Rugby World Cup typhoon: Right decision to cancel games because of threat to human safety
Sky Sports rugby reporter James Cole reports from Tokyo where World Rugby have called off two World Cup matches because of a super-typhoon.
By James Cole in Japan
Last Updated: 12/10/19 12:36pm
The decision has been made because of human safety. It wasn't made lightly. World Rugby pondered it long into the night.
But ultimately they've decided they've got to put safety first. And it is the right decision.
The decision has been made because the typhoon that is heading towards Japan's coast is huge.
It's category five - and said to be "violent". It's going to hit on Saturday and bring wind speeds of 160 miles per hour.
If it hits, it will be the most violent typhoon to hit Japan in 26 years. You simply cannot be playing rugby in a super typhoon.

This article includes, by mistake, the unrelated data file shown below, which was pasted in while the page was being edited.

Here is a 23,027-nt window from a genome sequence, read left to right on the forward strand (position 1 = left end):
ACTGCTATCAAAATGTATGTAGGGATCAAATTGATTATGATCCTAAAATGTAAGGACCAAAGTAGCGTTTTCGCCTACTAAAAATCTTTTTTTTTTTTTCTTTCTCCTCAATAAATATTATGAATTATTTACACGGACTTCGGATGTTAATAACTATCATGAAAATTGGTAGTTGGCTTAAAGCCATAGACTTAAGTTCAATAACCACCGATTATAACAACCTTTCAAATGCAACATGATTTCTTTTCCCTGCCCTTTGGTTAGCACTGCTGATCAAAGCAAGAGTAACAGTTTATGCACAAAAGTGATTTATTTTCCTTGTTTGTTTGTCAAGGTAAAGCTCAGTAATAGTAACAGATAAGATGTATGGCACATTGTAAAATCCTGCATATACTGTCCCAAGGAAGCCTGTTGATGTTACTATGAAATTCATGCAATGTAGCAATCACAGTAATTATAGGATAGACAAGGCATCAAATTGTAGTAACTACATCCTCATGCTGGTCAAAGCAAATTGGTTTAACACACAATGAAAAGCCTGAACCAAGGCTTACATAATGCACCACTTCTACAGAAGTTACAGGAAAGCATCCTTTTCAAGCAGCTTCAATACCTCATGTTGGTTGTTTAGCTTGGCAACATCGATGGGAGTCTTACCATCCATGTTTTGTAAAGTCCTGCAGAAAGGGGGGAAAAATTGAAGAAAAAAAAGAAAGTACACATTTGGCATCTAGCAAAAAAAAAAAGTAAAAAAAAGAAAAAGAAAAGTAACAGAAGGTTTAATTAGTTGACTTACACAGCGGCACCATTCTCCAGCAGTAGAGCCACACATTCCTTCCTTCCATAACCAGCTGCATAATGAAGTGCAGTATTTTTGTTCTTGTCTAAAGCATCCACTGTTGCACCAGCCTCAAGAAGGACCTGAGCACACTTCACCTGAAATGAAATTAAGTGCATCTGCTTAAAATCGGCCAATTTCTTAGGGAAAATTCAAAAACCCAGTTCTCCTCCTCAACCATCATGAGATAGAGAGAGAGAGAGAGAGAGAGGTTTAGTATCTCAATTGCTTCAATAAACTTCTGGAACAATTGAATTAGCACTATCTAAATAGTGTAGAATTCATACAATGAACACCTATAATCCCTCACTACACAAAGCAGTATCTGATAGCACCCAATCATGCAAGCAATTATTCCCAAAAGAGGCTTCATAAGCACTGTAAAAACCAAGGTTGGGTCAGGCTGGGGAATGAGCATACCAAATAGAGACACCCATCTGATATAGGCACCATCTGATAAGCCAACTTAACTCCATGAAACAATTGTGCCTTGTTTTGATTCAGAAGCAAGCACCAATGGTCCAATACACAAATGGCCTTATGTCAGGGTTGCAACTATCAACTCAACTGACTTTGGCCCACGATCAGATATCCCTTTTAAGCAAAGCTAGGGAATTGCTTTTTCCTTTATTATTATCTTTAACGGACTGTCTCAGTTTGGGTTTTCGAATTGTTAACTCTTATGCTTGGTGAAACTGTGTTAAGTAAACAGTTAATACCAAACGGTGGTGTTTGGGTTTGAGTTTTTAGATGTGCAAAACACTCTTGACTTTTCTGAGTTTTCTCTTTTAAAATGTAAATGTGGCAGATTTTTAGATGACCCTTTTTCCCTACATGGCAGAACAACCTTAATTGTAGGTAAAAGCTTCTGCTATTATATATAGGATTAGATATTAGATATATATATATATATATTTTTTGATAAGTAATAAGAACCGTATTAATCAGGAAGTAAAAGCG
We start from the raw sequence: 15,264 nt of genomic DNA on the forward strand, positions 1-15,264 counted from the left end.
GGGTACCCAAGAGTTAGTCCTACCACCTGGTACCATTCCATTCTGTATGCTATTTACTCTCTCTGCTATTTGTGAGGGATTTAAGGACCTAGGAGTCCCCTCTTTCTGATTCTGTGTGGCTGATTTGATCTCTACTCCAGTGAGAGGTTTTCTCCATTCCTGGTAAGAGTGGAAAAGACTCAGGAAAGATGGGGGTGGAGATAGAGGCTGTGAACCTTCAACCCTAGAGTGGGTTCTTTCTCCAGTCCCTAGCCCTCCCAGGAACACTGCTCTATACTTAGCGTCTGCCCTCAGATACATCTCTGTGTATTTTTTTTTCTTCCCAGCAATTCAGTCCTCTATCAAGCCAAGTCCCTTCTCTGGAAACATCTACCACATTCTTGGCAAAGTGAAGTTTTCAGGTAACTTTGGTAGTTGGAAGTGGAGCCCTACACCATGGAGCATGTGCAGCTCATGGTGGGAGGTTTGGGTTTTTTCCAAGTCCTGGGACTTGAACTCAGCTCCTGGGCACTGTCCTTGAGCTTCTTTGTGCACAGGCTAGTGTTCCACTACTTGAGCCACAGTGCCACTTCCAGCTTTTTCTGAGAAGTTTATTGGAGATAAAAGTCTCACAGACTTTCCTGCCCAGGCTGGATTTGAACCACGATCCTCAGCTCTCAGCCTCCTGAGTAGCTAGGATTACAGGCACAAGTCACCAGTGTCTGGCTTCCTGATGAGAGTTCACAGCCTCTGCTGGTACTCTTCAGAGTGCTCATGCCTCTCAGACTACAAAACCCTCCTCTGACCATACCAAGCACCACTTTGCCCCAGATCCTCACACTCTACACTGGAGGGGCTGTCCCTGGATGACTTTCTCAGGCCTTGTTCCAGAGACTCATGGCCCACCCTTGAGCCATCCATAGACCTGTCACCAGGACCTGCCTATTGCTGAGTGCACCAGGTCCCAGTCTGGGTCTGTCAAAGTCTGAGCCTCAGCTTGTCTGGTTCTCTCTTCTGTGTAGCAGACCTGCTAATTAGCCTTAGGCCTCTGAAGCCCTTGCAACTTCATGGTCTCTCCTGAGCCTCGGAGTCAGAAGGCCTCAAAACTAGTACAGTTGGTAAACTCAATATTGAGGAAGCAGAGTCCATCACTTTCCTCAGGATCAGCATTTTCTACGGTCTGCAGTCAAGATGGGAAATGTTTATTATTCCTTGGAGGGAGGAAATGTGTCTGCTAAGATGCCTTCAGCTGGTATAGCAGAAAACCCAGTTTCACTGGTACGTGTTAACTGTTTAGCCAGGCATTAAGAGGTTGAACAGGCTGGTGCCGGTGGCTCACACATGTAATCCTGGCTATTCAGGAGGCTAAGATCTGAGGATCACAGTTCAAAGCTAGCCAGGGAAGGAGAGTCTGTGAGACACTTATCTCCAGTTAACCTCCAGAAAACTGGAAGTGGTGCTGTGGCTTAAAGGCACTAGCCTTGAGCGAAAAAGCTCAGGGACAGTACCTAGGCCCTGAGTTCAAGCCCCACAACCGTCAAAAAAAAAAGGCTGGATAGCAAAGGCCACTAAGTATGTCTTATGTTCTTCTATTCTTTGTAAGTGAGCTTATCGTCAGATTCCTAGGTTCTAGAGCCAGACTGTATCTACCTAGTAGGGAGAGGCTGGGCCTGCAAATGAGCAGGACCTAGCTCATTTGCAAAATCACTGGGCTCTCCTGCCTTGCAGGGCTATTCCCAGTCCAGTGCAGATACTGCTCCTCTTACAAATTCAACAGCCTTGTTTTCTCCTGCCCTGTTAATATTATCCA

Yes it's disappointing, but I think most people will accept it's the right decision.
However, there are questions over whether World Rugby have put the right contingency plans in place. They knew they were going to hold a World Cup in typhoon season.
The organisers have defended the decision, stating they have "no regrets at all".
World Rugby tournament director Alan Gilpin said: "We always knew there were going to be risks. It's rare for a typhoon of this magnitude to cause this impact so late In typhoon season. Safety is priority."
But while England go through to the quarter-finals anyway, the big one on Sunday is Scotland's decider in Yokahama.
The typhoon should have passed through by then but what could happen afterwards is closer of infrastructure, there could be damage to the stadium and flooding.
So World Rugby are going to make a decision on that game on Sunday morning.
If that game is cancelled it would be deemed a 0-0 draw and two points would be awarded to both sides, which would see Scotland go out of the tournament because of a typhoon. That would be quite extraordinary.
Scotland are demanding contingencies plans be put in place for Scotland to compete for a quarter-final place on the pitch. But World Rugby have made clear that rescheduling the match is not an option.
What is clear is that Typhoon Hagibis has caused damage to the Rugby World Cup before it's even arrived.